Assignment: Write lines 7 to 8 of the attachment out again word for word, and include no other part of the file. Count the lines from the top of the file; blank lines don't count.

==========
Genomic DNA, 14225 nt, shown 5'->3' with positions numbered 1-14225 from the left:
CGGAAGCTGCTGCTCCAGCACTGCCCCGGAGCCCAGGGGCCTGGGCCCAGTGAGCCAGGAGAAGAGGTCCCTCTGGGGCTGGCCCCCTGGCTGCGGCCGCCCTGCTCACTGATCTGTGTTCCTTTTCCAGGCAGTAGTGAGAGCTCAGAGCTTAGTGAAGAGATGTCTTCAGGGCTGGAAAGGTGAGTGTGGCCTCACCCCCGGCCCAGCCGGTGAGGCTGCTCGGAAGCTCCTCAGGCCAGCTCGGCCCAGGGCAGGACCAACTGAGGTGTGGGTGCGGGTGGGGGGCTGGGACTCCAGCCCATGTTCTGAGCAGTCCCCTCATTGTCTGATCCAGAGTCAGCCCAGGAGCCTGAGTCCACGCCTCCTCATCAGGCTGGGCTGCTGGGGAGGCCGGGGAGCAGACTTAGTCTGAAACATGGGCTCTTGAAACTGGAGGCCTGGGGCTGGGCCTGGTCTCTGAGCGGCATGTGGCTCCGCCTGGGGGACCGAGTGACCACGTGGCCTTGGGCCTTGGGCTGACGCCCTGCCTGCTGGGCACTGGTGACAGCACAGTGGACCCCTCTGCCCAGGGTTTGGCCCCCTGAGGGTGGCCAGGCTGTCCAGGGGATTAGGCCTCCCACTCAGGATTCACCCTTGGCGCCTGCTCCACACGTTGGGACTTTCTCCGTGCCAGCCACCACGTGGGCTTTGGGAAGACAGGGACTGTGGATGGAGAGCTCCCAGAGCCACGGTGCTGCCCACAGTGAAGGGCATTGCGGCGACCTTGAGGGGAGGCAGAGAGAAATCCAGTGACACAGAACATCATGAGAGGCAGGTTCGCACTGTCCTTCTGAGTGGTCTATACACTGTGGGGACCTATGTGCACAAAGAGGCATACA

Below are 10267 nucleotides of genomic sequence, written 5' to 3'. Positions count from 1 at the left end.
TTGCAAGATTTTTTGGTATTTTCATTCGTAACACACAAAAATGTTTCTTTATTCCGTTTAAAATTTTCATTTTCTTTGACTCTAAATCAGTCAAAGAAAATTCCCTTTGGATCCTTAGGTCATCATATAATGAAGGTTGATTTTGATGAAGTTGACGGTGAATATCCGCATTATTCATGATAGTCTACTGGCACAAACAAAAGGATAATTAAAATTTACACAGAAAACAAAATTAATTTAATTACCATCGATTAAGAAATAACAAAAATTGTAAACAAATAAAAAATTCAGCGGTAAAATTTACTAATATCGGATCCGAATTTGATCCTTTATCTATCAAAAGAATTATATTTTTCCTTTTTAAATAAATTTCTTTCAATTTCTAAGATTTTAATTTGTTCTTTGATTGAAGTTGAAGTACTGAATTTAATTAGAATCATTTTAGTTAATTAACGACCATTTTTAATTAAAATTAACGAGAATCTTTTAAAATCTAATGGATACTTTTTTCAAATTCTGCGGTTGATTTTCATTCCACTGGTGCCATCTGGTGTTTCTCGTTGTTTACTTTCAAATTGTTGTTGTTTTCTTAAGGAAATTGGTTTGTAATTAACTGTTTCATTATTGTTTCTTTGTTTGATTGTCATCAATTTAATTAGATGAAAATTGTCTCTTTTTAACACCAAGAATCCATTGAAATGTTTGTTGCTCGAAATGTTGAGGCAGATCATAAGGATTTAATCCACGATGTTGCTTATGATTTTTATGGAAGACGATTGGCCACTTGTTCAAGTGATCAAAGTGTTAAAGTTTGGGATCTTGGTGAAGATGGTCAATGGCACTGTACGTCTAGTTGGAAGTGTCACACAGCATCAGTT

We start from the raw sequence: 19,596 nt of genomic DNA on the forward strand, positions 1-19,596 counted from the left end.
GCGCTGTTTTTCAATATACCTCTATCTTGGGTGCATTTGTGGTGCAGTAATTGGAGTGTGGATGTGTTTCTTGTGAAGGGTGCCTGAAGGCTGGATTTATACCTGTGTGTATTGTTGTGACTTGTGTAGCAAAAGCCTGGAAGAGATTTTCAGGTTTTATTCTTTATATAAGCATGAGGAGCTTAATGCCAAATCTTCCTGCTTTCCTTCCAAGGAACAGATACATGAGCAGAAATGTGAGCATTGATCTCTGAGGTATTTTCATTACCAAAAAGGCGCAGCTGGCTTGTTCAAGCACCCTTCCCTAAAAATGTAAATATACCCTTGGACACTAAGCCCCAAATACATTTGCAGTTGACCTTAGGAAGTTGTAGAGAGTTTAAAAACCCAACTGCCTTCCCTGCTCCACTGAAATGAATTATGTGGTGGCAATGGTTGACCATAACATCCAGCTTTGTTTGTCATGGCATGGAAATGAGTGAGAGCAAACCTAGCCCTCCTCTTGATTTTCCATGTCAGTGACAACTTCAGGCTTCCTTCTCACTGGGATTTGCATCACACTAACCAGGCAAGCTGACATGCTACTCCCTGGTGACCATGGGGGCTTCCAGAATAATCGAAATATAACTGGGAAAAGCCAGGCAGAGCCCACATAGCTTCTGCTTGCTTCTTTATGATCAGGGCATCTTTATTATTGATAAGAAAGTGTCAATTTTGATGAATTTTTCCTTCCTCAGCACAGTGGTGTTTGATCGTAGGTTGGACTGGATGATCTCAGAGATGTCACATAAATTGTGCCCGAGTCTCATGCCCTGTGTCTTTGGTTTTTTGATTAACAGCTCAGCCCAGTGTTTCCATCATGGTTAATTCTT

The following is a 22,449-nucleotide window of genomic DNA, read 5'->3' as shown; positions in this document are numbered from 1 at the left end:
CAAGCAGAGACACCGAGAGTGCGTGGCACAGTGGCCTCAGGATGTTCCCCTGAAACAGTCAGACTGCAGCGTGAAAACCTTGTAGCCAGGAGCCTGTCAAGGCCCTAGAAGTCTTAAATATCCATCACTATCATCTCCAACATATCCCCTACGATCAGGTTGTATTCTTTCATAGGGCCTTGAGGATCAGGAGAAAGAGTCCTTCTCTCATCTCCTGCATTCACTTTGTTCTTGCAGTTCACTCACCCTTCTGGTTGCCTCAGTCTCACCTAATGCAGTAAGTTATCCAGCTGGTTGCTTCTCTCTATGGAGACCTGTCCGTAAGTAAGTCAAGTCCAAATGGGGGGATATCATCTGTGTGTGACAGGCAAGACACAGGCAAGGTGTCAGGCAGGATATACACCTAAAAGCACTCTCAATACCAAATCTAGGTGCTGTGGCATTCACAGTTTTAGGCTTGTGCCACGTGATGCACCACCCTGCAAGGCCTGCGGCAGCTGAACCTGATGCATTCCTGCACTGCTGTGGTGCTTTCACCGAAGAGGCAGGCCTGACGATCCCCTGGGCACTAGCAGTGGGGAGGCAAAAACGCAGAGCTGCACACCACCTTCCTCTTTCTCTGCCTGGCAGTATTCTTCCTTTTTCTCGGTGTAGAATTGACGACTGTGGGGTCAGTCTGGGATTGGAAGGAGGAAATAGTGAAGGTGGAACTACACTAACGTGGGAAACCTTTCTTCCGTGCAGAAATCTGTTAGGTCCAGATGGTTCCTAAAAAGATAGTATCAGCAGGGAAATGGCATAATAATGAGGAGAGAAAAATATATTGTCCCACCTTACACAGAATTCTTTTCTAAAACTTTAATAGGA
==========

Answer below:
The following is a 22,449-nucleotide window of genomic DNA, read 5'->3' as shown; positions in this document are numbered from 1 at the left end:
CAAGCAGAGACACCGAGAGTGCGTGGCACAGTGGCCTCAGGATGTTCCCCTGAAACAGTCAGACTGCAGCGTGAAAACCTTGTAGCCAGGAGCCTGTCAAGGCCCTAGAAGTCTTAAATATCCATCACTATCATCTCCAACATATCCCCTACGATCAGGTTGTATTCTTTCATAGGGCCTTGAGGATCAGGAGAAAGAGTCCTTCTCTCATCTCCTGCATTCACTTTGTTCTTGCAGTTCACTCACCCTTCTGGTTGCCTCAGTCTCACCTAATGCAGTAAGTTATCCAGCTGGTTGCTTCTCTCTATGGAGACCTGTCCGTAAGTAAGTCAAGTCCAAATGGGGGGATATCATCTGTGTGTGACAGGCAAGACACAGGCAAGGTGTCAGGCAGGATATACACCTAAAAGCACTCTCAATACCAAATCTAGGTGCTGTGGCATTCACAGTTTTAGGCTTGTGCCACGTGATGCACCACCCTGCAAGGCCTGCGGCAGCTGAACCTGATGCATTCCTGCACTGCTGTGGTGCTTTCACCGAAGAGGCAGGCCTGACGATCCCCTGGGCACTAGCAGTGGGGAGGCAAAAACGCAGAGCTGCACACCACCTTCCTCTTTCTCTGCCTGGCAGTATTCTTCCTTTTTCTCGGTGTAGAATTGACGACTGTGGGGTCAGTCTGGGATTGGAAGGAGGAAATAGTGAAGGTGGAACTACACTAACGTGGGAAACCTTTCTTCCGTGCAGAAATCTGTTAGGTCCAGATGGTTCCTAAAAAGATAGTATCAGCAGGGAAATGGCATAATAATGAGGAGAGAAAAATATATTGTCCCACCTTACACAGAATTCTTTTCTAAAACTTTAATAGGA